It’s 700 pages.

It’s sold out on Amazon.

It’s “Capital in the Twenty-First Century” by French economist Thomas Piketty.

Possibly some people who bought it were under the impression that, for once, they were just flat out selling capital on Amazon, so you could join the ranks of the rich-and-getting-richer now, for a flat fee of $39.95. Alas, this is not the case. You can never, it turns out, join the ranks of the rich-and-getting richer. Instead you get to sit in your tiny rented cottage, gazing with Nick Carraway-esque longing at their lavish firework parties with music from the future. This, it seems, is to be our lot.

Ah, Capital! Soon to join the ranks of Mark Twain’s Fancy Embargoed Autobiography, Sheryl Sandberg’s “Lean In” (if you can find a busload of people who have read more than the title and six thinkpieces about it, I’ll buy you a sandwich), Hitler’s “Mein Kampf” and every book ever written by a presidential candidate in the annals of classics: (in Twain’s own words) books “men praise and don’t read.”

A good rule of thumb is that if something is 700 pages long and hits the top of the best-seller list, no one who talks about it has actually read it. The more people who weigh in, the clearer this becomes.

Here is a chart I made, if you find that sort of thing convincing:

Good luck getting your hands on a copy. In the meantime, just do what everyone else is doing: forming a strong opinion about it without reading it.

Here are some tips to get you through the cocktail conversation, if you are (un?)fortunate enough to hang out in a crowd where “that 700-pager about income inequality” is required reading.

But you’re bound to run across more than a few copies of “Capital” out and about this summer. Here are a few handy conversation tricks to keep you out of hot water:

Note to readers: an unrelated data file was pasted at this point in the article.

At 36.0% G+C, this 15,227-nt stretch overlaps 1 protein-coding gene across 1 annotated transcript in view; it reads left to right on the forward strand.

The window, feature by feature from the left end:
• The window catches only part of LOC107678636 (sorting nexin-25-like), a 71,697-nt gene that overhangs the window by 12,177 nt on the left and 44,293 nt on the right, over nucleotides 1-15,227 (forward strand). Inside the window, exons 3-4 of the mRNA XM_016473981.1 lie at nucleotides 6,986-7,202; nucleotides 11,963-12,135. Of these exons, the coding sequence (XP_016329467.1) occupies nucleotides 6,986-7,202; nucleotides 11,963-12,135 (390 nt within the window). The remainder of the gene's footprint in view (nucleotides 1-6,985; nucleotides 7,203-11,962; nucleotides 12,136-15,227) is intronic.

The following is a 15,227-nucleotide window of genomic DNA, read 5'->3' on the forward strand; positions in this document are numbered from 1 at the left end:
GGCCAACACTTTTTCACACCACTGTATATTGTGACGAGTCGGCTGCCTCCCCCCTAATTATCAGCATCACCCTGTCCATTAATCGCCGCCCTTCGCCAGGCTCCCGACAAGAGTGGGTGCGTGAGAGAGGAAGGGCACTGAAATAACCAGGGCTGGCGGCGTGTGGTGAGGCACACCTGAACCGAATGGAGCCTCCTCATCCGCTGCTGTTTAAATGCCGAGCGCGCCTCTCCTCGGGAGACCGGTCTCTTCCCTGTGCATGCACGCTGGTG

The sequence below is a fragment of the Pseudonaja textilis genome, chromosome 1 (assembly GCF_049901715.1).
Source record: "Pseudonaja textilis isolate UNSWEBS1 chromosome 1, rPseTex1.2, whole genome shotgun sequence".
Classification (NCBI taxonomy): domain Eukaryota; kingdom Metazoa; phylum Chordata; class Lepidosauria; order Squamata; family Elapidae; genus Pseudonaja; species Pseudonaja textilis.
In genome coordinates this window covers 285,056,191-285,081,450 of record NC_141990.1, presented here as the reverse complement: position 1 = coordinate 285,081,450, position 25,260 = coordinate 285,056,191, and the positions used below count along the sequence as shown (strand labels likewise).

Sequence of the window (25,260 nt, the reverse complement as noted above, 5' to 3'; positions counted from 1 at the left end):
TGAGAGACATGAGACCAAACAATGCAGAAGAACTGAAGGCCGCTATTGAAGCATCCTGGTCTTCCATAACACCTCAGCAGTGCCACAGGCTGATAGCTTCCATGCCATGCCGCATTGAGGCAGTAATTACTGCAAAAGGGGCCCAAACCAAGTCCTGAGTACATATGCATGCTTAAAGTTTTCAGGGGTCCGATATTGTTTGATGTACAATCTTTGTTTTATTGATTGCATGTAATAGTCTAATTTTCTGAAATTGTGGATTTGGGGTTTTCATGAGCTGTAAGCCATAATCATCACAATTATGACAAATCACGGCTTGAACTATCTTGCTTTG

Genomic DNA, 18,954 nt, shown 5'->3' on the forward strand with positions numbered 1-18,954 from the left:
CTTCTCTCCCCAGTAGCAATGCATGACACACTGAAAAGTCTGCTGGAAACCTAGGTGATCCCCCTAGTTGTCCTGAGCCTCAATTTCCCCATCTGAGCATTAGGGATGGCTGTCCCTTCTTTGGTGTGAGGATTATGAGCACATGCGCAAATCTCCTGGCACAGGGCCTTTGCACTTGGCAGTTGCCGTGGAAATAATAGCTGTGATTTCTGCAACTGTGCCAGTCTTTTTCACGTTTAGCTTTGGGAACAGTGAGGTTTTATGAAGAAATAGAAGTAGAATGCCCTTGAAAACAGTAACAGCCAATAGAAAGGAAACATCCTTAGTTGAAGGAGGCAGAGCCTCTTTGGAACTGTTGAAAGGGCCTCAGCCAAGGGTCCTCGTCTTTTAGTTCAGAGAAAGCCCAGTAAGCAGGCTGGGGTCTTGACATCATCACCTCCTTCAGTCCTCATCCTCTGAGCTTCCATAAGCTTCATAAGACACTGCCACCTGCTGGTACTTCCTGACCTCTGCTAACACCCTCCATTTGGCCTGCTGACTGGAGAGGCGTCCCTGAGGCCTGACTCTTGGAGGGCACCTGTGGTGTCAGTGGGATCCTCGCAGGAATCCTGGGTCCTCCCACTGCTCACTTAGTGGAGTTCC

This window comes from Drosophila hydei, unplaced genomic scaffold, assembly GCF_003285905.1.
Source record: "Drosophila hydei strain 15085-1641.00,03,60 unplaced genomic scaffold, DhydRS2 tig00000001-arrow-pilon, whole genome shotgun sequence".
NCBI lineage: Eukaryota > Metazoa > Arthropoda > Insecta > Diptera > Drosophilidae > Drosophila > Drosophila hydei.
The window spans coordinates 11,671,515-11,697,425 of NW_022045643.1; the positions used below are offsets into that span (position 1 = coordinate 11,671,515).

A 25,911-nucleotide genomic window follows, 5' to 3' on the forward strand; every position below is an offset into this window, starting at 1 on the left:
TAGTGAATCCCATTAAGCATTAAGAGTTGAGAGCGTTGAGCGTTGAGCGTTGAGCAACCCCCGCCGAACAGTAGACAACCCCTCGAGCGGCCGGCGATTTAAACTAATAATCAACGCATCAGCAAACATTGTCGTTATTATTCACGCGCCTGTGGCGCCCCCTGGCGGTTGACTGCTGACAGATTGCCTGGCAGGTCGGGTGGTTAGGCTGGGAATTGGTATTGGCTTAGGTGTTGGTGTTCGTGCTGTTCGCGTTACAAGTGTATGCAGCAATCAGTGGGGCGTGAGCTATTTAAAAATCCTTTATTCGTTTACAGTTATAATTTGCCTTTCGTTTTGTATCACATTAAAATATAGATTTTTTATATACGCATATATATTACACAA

• Talk about “Fifty Shades of Grey” instead, that other summer best-seller about millionaires putting average joes into bondage. “I found it appalling yet titillating.” “What those millionaires get up to is frankly stunning.” “Not enough numbers, I think. Could always use more numbers.” “I didn’t like all the implied bondage.” They probably won’t notice.
  • Insist that you just started and don’t want any spoilers. “At this point, I am rooting for both the middle class and the 1-percenters, and I believe anyone could come out on top.”
  • Bring wine to the discussion. Several bottles.
  • Talk only about Karl Marx, saying things like, “BOY, if only Karl and Friedrich were here, they’d have some SERIOUS WORDS to say about this.” “Proletariat, eh?”
  • Complain that the book lacked a compelling female protagonist. “After ‘The Hunger Games,’ I was excited to read a book about an ominous capital, but there were definitely not enough women. Also, I missed the high-speed trains.”
  • Shout “Spoiler alert: Progressive global annual taxes might fix this?” at anyone you see reading it on the subway.

Or you could just wait for the movie. Hey, if they’re making “Fifty Shades of Grey,” they’ll make anything.